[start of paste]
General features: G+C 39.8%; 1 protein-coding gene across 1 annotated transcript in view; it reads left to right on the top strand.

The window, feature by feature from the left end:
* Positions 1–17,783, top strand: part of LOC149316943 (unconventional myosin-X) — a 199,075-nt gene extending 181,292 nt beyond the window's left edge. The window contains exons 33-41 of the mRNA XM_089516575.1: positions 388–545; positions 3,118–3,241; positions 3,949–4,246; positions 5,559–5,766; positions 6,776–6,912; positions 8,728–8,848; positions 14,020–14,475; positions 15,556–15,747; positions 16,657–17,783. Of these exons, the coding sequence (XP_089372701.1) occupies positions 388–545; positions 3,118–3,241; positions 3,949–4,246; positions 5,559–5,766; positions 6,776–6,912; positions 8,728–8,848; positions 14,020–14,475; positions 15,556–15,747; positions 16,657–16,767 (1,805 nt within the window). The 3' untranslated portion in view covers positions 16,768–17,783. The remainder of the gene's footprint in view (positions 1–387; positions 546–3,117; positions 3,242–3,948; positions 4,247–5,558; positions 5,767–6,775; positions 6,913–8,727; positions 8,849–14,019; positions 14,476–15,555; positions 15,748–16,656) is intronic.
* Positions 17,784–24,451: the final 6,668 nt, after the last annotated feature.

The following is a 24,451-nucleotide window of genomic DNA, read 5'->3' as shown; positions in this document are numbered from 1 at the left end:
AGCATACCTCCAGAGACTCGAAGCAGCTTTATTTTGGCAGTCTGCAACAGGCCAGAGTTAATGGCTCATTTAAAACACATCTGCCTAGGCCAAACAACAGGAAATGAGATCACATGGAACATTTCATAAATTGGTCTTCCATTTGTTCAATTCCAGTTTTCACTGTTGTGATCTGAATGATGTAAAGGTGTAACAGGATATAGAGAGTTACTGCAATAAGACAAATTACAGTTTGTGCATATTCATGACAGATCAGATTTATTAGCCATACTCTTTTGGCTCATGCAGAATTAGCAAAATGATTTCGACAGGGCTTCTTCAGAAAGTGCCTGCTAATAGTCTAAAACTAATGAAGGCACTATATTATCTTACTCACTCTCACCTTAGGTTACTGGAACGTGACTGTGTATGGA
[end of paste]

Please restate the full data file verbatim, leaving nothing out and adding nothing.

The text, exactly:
General features: G+C 39.8%; 1 protein-coding gene across 1 annotated transcript in view; it reads left to right on the top strand.

The window, feature by feature from the left end:
* Positions 1–17,783, top strand: part of LOC149316943 (unconventional myosin-X) — a 199,075-nt gene extending 181,292 nt beyond the window's left edge. The window contains exons 33-41 of the mRNA XM_089516575.1: positions 388–545; positions 3,118–3,241; positions 3,949–4,246; positions 5,559–5,766; positions 6,776–6,912; positions 8,728–8,848; positions 14,020–14,475; positions 15,556–15,747; positions 16,657–17,783. Of these exons, the coding sequence (XP_089372701.1) occupies positions 388–545; positions 3,118–3,241; positions 3,949–4,246; positions 5,559–5,766; positions 6,776–6,912; positions 8,728–8,848; positions 14,020–14,475; positions 15,556–15,747; positions 16,657–16,767 (1,805 nt within the window). The 3' untranslated portion in view covers positions 16,768–17,783. The remainder of the gene's footprint in view (positions 1–387; positions 546–3,117; positions 3,242–3,948; positions 4,247–5,558; positions 5,767–6,775; positions 6,913–8,727; positions 8,849–14,019; positions 14,476–15,555; positions 15,748–16,656) is intronic.
* Positions 17,784–24,451: the final 6,668 nt, after the last annotated feature.

The following is a 24,451-nucleotide window of genomic DNA, read 5'->3' as shown; positions in this document are numbered from 1 at the left end:
AGCATACCTCCAGAGACTCGAAGCAGCTTTATTTTGGCAGTCTGCAACAGGCCAGAGTTAATGGCTCATTTAAAACACATCTGCCTAGGCCAAACAACAGGAAATGAGATCACATGGAACATTTCATAAATTGGTCTTCCATTTGTTCAATTCCAGTTTTCACTGTTGTGATCTGAATGATGTAAAGGTGTAACAGGATATAGAGAGTTACTGCAATAAGACAAATTACAGTTTGTGCATATTCATGACAGATCAGATTTATTAGCCATACTCTTTTGGCTCATGCAGAATTAGCAAAATGATTTCGACAGGGCTTCTTCAGAAAGTGCCTGCTAATAGTCTAAAACTAATGAAGGCACTATATTATCTTACTCACTCTCACCTTAGGTTACTGGAACGTGACTGTGTATGGA